USS Coronado
LCS Crew 203 is Onboard
 
lcs4
SOUTH CHINA SEA (May 1, 2017) Boatswain's Mate 2nd Class Paul Coombs signals an MH-60S Sea Hawk helicopter during deck landing qualifications in support of Initial Ship Aviation Team Training aboard the littoral combat ship USS Coronado (LCS 4). The ship is on a rotational deployment in U.S. 7th Fleet area of responsibility, patrolling the region's littorals and working hull-to-hull with partner navies to provide the U.S. 7th Fleet with the flexible capabilities it needs now and in the future. (U.S. Navy photo by Mass Communication Specialist 3rd Class Deven Leigh Ellis/Released)
 USS Coronado Gets Underway for Training Evolutions at Sea

SOUTH CHINA SEA (NNS) -- Littoral combat ship USS Coronado (LCS 4) got underway from Sembawang Wharves in Singapore for routine operations and training May 8.

During the underway, Crew 203 is slated to conduct mission-package workups, including Initial Ship Aviation Team Training (ISATT), small-boat operations, and visit, board, search and seizure (VBSS) evolutions.

ISATT is designed to fully integrate an aviation detachment with the ship's crew and is an integral component of Coronado's current underway.

Helicopter Sea Combat Squadron (HSC) 23 Air Boss, Lt. Cmdr. Sean Dougherty, talked about the training events scheduled at sea and how they will help the crew throughout deployment.

"Over the next week, we'll be practicing day and night deck-landing qualifications, vertical replenishments, emergency flight quarters, flight deck fire drills and low visibility recoveries for both the MH-60S and MQ-8B Fire Scout," said Dougherty. "The operational capabilities we exercise this week will set the stage for successful flight operations in exercises and operations with regional navies in Southeast Asia throughout this deployment"

The boat crew aboard Coronado plans to use the twin boom extensible crane (TBEC), exclusive to the LCS2 Variant, to lower the 11-meter rigid-hull inflatable boat used for VBSS and personnel transport.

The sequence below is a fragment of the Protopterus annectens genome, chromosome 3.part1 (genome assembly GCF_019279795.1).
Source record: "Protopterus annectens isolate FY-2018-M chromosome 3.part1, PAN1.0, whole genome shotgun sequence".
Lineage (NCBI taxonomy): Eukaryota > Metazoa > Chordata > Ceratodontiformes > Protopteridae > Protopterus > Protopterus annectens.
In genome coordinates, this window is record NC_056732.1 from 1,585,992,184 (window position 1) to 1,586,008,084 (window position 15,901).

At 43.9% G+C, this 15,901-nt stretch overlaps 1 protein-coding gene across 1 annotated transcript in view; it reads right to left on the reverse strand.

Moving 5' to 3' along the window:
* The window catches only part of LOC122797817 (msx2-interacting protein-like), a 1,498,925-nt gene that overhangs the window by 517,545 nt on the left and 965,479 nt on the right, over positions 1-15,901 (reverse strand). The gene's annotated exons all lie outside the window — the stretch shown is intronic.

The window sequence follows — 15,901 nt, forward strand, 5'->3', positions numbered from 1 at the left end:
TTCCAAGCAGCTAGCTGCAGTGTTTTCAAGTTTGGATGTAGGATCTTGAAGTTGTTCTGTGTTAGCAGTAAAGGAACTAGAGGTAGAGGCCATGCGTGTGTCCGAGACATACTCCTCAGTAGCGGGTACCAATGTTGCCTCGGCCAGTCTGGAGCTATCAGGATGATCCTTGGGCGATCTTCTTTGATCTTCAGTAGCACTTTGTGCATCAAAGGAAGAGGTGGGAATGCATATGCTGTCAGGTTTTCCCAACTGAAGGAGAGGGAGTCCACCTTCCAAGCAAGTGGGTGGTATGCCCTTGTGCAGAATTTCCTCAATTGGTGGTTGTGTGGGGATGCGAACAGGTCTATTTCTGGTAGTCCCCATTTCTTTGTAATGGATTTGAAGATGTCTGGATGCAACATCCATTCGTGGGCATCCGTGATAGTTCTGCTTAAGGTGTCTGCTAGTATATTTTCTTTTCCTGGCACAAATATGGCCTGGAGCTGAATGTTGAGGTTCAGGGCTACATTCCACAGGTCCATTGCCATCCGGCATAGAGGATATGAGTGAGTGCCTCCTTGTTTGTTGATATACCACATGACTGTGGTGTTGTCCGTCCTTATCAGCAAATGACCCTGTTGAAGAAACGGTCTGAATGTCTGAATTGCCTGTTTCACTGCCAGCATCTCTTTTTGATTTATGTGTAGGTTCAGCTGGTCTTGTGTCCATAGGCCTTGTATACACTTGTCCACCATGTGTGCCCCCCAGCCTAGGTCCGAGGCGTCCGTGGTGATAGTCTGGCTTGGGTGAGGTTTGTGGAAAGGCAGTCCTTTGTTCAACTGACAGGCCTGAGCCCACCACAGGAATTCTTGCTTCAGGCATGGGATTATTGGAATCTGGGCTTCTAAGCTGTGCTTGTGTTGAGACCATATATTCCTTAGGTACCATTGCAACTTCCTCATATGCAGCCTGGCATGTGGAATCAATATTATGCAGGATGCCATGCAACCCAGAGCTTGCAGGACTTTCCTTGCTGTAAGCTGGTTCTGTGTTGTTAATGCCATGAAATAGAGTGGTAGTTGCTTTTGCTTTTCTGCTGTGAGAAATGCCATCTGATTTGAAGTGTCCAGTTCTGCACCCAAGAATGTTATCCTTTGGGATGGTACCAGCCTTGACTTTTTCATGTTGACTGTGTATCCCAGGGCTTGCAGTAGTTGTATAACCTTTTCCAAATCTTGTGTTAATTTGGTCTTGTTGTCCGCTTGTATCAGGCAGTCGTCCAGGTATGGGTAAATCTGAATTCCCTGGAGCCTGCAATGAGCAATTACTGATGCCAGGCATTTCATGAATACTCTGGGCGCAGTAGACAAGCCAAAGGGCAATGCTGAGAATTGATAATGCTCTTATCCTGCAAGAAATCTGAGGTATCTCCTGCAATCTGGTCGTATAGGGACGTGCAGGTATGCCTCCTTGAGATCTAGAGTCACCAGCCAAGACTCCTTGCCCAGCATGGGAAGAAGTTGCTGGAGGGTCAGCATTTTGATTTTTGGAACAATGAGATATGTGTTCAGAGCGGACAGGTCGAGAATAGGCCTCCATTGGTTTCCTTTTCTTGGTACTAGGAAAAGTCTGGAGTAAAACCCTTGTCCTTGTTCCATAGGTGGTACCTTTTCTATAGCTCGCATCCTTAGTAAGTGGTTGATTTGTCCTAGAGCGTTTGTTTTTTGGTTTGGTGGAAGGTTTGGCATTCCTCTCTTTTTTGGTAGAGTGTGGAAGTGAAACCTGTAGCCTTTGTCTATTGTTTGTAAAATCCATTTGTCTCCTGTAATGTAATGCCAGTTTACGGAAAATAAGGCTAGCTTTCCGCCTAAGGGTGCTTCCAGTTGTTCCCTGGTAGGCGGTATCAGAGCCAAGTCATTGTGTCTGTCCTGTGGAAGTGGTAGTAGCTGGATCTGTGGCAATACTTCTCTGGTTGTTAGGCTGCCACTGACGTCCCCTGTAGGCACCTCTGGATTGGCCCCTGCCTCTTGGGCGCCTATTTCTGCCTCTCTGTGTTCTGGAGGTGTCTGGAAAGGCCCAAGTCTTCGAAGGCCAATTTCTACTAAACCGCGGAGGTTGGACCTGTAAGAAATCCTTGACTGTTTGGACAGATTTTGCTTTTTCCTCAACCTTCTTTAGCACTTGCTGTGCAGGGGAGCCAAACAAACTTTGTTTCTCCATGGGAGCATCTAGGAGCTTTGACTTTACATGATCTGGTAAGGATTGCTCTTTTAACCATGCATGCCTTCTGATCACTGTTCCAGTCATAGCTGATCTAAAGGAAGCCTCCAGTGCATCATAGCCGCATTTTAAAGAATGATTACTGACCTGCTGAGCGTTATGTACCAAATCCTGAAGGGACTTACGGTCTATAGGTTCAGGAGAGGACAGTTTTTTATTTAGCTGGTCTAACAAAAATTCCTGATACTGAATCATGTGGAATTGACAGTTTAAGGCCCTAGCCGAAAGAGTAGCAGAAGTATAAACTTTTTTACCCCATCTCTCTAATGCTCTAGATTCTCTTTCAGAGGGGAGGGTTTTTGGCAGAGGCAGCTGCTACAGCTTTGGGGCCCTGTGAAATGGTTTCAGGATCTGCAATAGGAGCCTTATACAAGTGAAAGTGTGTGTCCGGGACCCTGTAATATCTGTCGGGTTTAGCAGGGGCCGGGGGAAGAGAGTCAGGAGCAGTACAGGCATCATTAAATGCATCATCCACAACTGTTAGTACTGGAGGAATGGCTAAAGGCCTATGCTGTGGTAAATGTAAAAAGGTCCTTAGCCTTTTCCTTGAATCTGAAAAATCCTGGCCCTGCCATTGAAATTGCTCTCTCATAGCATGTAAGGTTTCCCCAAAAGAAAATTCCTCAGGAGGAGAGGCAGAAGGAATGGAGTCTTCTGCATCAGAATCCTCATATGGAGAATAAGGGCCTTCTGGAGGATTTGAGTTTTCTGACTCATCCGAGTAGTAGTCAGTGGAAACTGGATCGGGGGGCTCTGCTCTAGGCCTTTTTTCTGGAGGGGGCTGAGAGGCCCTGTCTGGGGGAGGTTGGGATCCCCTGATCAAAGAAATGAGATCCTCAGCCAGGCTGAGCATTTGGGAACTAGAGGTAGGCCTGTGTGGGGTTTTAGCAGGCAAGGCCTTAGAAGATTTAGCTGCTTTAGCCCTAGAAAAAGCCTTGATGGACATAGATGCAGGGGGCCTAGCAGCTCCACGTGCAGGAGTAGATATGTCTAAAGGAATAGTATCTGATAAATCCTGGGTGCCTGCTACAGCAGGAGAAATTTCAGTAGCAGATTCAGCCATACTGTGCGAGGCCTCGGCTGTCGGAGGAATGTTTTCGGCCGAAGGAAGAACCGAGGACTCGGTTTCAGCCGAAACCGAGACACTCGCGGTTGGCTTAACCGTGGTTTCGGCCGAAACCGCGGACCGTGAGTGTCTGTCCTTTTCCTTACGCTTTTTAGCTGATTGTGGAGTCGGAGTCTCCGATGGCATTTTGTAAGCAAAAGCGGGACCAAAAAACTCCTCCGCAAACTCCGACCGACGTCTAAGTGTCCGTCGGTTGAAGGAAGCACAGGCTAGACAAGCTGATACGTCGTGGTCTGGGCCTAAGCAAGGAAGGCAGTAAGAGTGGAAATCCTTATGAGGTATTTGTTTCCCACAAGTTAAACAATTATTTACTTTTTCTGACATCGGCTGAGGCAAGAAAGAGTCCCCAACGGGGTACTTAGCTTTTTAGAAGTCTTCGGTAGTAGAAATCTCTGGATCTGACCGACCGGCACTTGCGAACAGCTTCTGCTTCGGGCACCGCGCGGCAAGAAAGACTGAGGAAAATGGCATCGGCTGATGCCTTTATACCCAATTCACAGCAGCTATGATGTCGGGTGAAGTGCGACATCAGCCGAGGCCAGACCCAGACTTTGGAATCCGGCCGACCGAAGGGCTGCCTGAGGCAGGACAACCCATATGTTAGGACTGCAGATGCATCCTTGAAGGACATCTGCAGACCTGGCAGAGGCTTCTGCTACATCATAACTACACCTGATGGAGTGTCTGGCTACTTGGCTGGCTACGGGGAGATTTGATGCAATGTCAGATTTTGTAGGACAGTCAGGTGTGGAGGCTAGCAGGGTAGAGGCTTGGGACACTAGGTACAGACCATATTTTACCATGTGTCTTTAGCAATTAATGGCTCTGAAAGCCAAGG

The underway period follows the successful completion of an Engineering Operations Certification (EOC) while in port Singapore. EOC measures the proficiency of the engineering department through monitored drills, and evolutions and was administered by a team from Engineering Assessments Pacific (EAP).

"The crew knew EAP was going to demand of us a very high standard of proficiency," said Cmdr. Douglas Meagher, commanding officer, USS Coronado. "Self study, group training and integrated watch team drills is how we managed to meet this challenge head on."

Currently on a rotational deployment in U.S. 7th Fleet area of responsibility, Coronado is a fast and agile warship tailor-made to patrol the region's littorals and work hull-to-hull with partner navies, providing 7th Fleet with the flexible capabilities it needs now and in the future.

On behalf of Commander, Task Force 73, Destroyer Squadron 7 serves as operational commander for littoral combat ships rotationally deployed to 7th Fleet, and conducts advanced planning, organizes resources and directly supports the execution of maritime engagements such as the Cooperation Afloat Readiness and Training (CARAT) exercise series, the Naval Engagement Activity (NEA) with Vietnam, and the multilateral Southeast Asia Cooperation and Training (SEACAT) exercise with Bangladesh, Cambodia, Brunei, Indonesia, Malaysia, the Philippines, Singapore and Thailand.

For more information, visit www.navy.mil, www.facebook.com/usnavy or www.twitter.com/usnavy.

For more news from Destroyer Squadron 7, visit www.navy.mil/local/ds7/.

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